Jerry Zgoda missed the entire Kevin Garnett era, but he's back covering the Timberwolves after working the beat for their first four seasons two decades ago. In between, he covered a bit of everything: Gopher men's and women's basketball and NCAA athletics, golf, outdoor recreation, sports media and a little Vikings and Twins.
Well, pen hasn’t been put to paper yet. But Wolves president of basketball operations Flip Saunders talked via phone with forward Derrick Williams today, informing him of the team’s intent to pick up his option for next season. It should be official by the end of the week. Saunders, who is on the road, will be back in town and the two will meet face-to-face Friday to seal the deal.
“It helps, (having) the security,” said Williams, whose option for the 2014-15 season will bring him close to $6.7 million. “You’re guaranteed at least one more year in the NBA. As long as you have that, I think everything is good.”
For Williams, security is a pretty big deal. It seems one rumor after another has had him out of town basically from the time he was picked second overall in the 2011 draft. Not that this will change things that much. Saunders has said from the beginning it doesn’t make sense to let assets walk away from the organization. So the team was going to pick up this option on Williams pretty much no matter what. Williams has the security of knowing his contract is guaranteed, but he doesn’t know for sure where that job will take him. Still, that guarantee is important.
Williams, entering his second season, has yet to establish himself as a starter with the Wolves. Indeed, he was challenged by the Wolves during camp, a challenge coach Rick Adelman said Williams has accepted. “I think he’s played very hard,” Adelman said. “He rebounded the ball very well the other night. It’s a process for him. It’s hard, because he has had to play two spots. He has to jump back and forth.’’
Williams has bounced between power forward and small forward. Adelman started Williams at the small forward spot in Minnesota’s preseason victory over Boston in Montreal Sunday. For Williams, the biggest challenge at the small forward position is on defense. “At that spot you’re playing a totally different player than you are at the four spot,” Adelman said.
That said, Williams – who dropped 20 pounds during the offseason trying to add more quickness, appears to be a player eager to take the next step.
“I was 20 years old when I got into the NBA and now I’m 22,” Williams said. “And I’m still growing and I’m still learning. I’ve always heard that, as you get older, you’re going to figure things out. And that’s what I’ve been doing.’’
Williams, who worked with the second unit through most of training camp, said he was a little surprised to get the start Sunday. But he said he hopes to have more going forward. “Being in the starting lineup? I think I deserve to be. That’s why they drafted me here. They didn’t draft me to come off the bench, things like that. Ultimately, it’s up to coach. I’m just here to play basketball.”
Adelman said he plans on using different starting lineups over the next two preseason games, starting Wednesday night in Philadelphia, in order to help figure out his rotations. In a perfect world, Adelman said he’d like to bring Corey Brewer off the bench rather than start him at small forward because of the energy he can bring to the game in a reserve role.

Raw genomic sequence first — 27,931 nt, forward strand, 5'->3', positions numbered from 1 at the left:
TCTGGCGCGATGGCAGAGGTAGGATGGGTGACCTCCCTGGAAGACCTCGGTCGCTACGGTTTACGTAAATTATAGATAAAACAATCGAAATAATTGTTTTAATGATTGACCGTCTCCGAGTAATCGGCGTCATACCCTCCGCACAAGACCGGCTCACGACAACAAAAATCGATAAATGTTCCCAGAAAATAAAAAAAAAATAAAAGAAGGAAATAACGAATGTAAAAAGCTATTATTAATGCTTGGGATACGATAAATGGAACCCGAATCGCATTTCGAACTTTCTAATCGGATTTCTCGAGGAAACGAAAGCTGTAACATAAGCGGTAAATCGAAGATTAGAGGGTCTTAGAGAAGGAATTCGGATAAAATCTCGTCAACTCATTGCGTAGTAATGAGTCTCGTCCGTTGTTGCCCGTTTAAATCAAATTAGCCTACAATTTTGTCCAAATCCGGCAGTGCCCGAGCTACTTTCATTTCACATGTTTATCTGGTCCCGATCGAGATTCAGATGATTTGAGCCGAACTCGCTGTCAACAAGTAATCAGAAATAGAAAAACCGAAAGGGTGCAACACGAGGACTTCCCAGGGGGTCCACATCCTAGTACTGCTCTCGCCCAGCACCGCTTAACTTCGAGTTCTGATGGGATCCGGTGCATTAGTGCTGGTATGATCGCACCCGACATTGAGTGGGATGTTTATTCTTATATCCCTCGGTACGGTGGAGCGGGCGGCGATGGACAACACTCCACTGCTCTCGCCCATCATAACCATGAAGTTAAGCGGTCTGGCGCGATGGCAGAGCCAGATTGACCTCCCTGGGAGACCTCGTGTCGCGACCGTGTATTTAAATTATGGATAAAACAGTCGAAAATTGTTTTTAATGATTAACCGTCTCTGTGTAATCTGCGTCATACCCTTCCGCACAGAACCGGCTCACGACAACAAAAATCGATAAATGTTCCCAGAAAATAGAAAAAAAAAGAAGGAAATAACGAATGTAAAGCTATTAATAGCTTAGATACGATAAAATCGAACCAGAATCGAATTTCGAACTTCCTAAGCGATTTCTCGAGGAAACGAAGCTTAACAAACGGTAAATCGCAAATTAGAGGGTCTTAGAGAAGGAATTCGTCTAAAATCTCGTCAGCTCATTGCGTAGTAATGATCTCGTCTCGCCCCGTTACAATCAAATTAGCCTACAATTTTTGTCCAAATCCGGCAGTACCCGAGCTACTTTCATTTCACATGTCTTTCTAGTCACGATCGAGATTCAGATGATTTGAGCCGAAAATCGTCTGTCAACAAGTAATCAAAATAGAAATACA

Meanwhile, the team also has until the start of the regular season to pick up Ricky Rubio’s $5 million option for next season and will do so; the decision on Rubio’s contract is nothing but a formality.
Here are some other tidbits from today’s practice:
--Adelman praised the improved consistency his starters showed Sunday, especially in the second half of the victory over Boston. “They came out and they were much more intense in that second half than they were earlier,” Adelman said.
--Adelman was asked how hard it is to be the coach of a team that travels as much or more than any other team in the league. Specifically, he was asked if he ever tried to address it with the league. “We asked the league to change it,” he deadpanned. “And they sent us to Mexico. So, don’t ask again.”
That’s about it for now. Jerry will pick up the team in Philly.
Timberwolves coach Rick Adelman is back at work this morning, coaching practice at Target Center.
Adelman missed nearly three weeks while attending to his wife, Mary Kay, as doctors worked to find out what was causing her seizures.
"It's hard," Adelman said after practice. "Obviously, I've never done this. It's never happened. But there are some things more important than basketball or anything else and I think the team understands that. Hopefully things will settle down."
Adelman missed 11 games, and the team was 2-9 without him. Top assistant Terry Porter ran the team in Adelman's absence.
Starting center Nikola Pekovic and starting shooting guard Alexey Shved were both back and participating in practice on Monday morning as well.
Adelman said his wife has returned home.
"Things are looking better," he said. "We're going to take things as it comes each day."
Barring any new developments with his wife's health, Adelman intends to coach the team Wednesday night when it plays the Clippers at Target Center.
"I plan on it," he said. "If they'll let me."
Timberwolves coach Terry Porter and guard Ricky Rubio have talked. And there are no issues between the two. Indeed, listening to both after this morning’s shootaround at the Verizon Center in Washington, D.C., it sounds like there was never really an issue to start with.
Rubio remained on the bench the entire fourth quarter of the Wolves’ loss to Brooklyn Wednesday at Target Center. At one point he was at the scorer’s table, ready to check back in. But, after J.J. Barea hit a three-pointer, Porter decided to go with Barea – who played the entire quarter -- and Rubio returned to the bench.